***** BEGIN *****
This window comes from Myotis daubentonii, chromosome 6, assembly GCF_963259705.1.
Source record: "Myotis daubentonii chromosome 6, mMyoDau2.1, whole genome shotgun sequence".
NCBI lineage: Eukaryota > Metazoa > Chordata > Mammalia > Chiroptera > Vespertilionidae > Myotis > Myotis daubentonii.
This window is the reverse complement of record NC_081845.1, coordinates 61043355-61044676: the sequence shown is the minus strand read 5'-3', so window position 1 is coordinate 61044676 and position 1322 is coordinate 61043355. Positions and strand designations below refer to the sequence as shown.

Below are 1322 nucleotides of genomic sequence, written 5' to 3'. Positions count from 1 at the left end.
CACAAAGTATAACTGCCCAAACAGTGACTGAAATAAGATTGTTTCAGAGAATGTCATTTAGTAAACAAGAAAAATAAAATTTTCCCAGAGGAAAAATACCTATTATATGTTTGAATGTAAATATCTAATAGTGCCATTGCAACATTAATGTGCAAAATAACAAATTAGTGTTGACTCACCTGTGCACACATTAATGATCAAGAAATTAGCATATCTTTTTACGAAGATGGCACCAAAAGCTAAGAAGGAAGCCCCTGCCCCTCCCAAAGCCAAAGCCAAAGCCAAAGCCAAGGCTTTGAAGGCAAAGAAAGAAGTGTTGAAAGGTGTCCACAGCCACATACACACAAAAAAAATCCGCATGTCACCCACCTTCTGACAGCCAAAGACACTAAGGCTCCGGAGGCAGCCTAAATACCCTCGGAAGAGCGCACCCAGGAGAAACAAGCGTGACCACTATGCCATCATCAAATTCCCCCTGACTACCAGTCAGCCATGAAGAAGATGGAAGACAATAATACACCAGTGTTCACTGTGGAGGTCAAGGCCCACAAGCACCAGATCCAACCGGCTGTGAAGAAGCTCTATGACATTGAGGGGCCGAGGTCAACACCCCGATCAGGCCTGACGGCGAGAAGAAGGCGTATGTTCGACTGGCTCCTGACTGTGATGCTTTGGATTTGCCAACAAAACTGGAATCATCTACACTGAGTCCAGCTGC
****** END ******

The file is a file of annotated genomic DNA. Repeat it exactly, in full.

This window comes from Myotis daubentonii, chromosome 6, assembly GCF_963259705.1.
Source record: "Myotis daubentonii chromosome 6, mMyoDau2.1, whole genome shotgun sequence".
NCBI lineage: Eukaryota > Metazoa > Chordata > Mammalia > Chiroptera > Vespertilionidae > Myotis > Myotis daubentonii.
This window is the reverse complement of record NC_081845.1, coordinates 61043355-61044676: the sequence shown is the minus strand read 5'-3', so window position 1 is coordinate 61044676 and position 1322 is coordinate 61043355. Positions and strand designations below refer to the sequence as shown.

Below are 1322 nucleotides of genomic sequence, written 5' to 3'. Positions count from 1 at the left end.
CACAAAGTATAACTGCCCAAACAGTGACTGAAATAAGATTGTTTCAGAGAATGTCATTTAGTAAACAAGAAAAATAAAATTTTCCCAGAGGAAAAATACCTATTATATGTTTGAATGTAAATATCTAATAGTGCCATTGCAACATTAATGTGCAAAATAACAAATTAGTGTTGACTCACCTGTGCACACATTAATGATCAAGAAATTAGCATATCTTTTTACGAAGATGGCACCAAAAGCTAAGAAGGAAGCCCCTGCCCCTCCCAAAGCCAAAGCCAAAGCCAAAGCCAAGGCTTTGAAGGCAAAGAAAGAAGTGTTGAAAGGTGTCCACAGCCACATACACACAAAAAAAATCCGCATGTCACCCACCTTCTGACAGCCAAAGACACTAAGGCTCCGGAGGCAGCCTAAATACCCTCGGAAGAGCGCACCCAGGAGAAACAAGCGTGACCACTATGCCATCATCAAATTCCCCCTGACTACCAGTCAGCCATGAAGAAGATGGAAGACAATAATACACCAGTGTTCACTGTGGAGGTCAAGGCCCACAAGCACCAGATCCAACCGGCTGTGAAGAAGCTCTATGACATTGAGGGGCCGAGGTCAACACCCCGATCAGGCCTGACGGCGAGAAGAAGGCGTATGTTCGACTGGCTCCTGACTGTGATGCTTTGGATTTGCCAACAAAACTGGAATCATCTACACTGAGTCCAGCTGC